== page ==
The New York Times, Washington Post and Los Angeles Times all lead with Pakistani President Pervez Musharraf declaring a state of emergency, firing the chief justice of the Supreme Court and flooding the streets of Islamabad with troops. All the papers describe the move, which came just as the court was expected to rule on the constitutionality of Musharraf's recent re-election, as a desperate measure to retain power in the face of growing opposition.
Independent and international television networks were blacked out, telephone lines were disconnected, and police swarmed the Supreme Court building with some of the justices still inside. A Proclamation of Emergency, which most of the court's members condemned, replaced the Constitution. (The proclamation's text is here.) Musharraf gave a speech at about midnight in which he attempted to justify the actions, arguing that the measures were necessary to fight terrorism and "preserve the democratic transition that I initiated eight years back." The Post calls the speech "rambling." The Times says Musharraf's fate will "play out on Pakistan's streets over the next three to four days." Everyone tips a hat to the same term: martial law.
Each of the papers puts four or more reporters on the story, and they all dredge up nice details. The Post reports that Condoleezza Rice called Musharraf on Friday to discourage him from following through with the emergency declaration. The Times finds that the Pakistani government has distributed an order to local media prohibiting news that "brings into ridicule or disrepute" Gen. Musharraf and his government. The LA Times, meanwhile, gets an uncertain Pentagon spokesman on the record. And all the papers have their own takes on the various dissidents and opposition leaders that were carted off and into custody.
The papers also note that the move puts the U.S. in a bit of a pickle. The New York Times says the act "boldly defied the Bush administration, which had repeatedly urged General Musharraf to avoid such a path and instead move toward democracy." Inded, the U.S. has greased the democratic wheels by "sending him more than $10 billion in aid since 2001, mostly for the military." "Now," the Times continues, "the administration finds itself in the bind of having to publicly castigate the man it has described as one of its closest allies in fighting terrorism." The Los Angeles Times adds a bit of nuance: "[T]he Pakistani leader's action will not mean an automatic suspension of U.S. military aid, Pentagon spokesman Geoff Morrell said Saturday. 'At this point,' Morrell said, 'the declaration does not impact our military support for Pakistan.' "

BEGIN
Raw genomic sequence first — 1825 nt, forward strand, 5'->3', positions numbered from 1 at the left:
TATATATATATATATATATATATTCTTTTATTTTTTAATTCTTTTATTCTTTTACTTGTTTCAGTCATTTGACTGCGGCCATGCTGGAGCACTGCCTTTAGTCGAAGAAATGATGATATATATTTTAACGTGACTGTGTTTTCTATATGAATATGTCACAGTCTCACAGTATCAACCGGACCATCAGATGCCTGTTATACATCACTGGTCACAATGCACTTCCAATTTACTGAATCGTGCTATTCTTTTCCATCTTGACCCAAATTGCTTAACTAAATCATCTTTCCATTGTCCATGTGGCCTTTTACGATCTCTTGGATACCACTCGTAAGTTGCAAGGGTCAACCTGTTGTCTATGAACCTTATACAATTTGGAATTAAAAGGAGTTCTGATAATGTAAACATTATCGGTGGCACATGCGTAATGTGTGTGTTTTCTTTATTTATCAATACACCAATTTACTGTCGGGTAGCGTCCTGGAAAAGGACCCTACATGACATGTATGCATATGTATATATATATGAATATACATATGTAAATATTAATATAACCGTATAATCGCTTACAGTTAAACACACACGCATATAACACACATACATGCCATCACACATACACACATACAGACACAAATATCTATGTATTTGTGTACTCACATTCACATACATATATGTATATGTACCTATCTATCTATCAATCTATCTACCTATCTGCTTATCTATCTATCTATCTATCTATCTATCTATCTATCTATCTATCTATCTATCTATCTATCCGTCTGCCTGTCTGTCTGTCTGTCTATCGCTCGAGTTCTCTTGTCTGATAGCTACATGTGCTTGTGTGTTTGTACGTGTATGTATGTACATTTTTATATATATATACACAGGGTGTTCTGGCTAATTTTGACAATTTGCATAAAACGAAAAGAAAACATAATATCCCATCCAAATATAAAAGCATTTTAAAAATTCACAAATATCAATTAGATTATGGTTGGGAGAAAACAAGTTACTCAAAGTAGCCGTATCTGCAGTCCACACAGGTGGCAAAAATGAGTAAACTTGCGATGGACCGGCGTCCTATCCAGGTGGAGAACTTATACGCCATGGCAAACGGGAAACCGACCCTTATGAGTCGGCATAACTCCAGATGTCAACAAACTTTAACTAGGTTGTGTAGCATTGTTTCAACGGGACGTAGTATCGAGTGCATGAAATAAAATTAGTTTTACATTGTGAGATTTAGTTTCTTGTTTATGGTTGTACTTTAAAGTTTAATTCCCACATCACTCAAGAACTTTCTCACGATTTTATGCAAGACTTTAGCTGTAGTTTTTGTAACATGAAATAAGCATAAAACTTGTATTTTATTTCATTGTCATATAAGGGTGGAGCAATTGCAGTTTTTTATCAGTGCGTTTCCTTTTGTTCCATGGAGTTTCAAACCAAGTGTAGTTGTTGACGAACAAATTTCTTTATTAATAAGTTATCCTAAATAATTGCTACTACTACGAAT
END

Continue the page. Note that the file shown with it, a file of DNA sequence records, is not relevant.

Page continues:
In other news, The New York Times reports that U.S. officials are "considering granting Guantanamo detainees substantially greater rights as part of an effort to close the detention center and possibly move much of its population to the United States." The paper, which sources its findings to "officials involved in the discussions," says that one of the proposals under discussion would grant the prisoners "legal representation at detention hearings and by giving federal judges, not military officers, the power to decide whether suspects should be held."
The Washington Post fronts some fun campaign muckraking: "Republican presidential candidate Fred D. Thompson has been crisscrossing the country since early this summer on a private jet lent to him by a businessman and close adviser who has a criminal record for drug dealing." The businessman, Philip Martin, received probation in 1979 for selling 11 pounds of marijuana and was charged again four years later with trafficking cocaine, felony bookmaking, and conspiracy.
The NYT fronts a breakdown of the $1.8 billion in pet projects that U.S. congressmen attached to the annual military appropriations bill. This is the first year in which lawmakers have had to disclose this information in detail, and the Times finds that 21 lawmakers were responsible for almost $1 billion of the pork. Leading the pack were Democrat John Murtha and Republican Bill Young, the top two legislators on the defense appropriations subcommittee, who requested a combined $300 million.
The Post goes inside with an update on the latest Democratic campaign infighting: Barack Obama took another shot at Hillary Clinton, describing her campaign as long on poise but short on substance. "It's a textbook that's all about winning elections but says nothing about how to bring the country together to solve problems," he said.
The Los Angeles Times has a front-page report on the dangers of downed power lines, otherwise known as "a fiery culprit only money can stop." Power lines are thought to have caused at least five of the 12 major fires that burned in Southern California last week, including the Witch fire, which the paper says burned nearly 200,000 acres, destroyed 1,041 homes and killed two people. According to the LAT, high-voltage lines "can start fires when they cross, touch tree branches or hit the ground, causing the electrical current to arc in explosions of sparks."
Finally, the NYT fronts a feature on a new breed of vigilantism. "As cellphone use has skyrocketed, making it hard to avoid hearing half a conversation in many public places," the paper claims that "a small but growing band of rebels is turning to a blunt countermeasure: the cellphone jammer, a gadget that renders nearby mobile devices impotent." Using such a device is apparently illegal.
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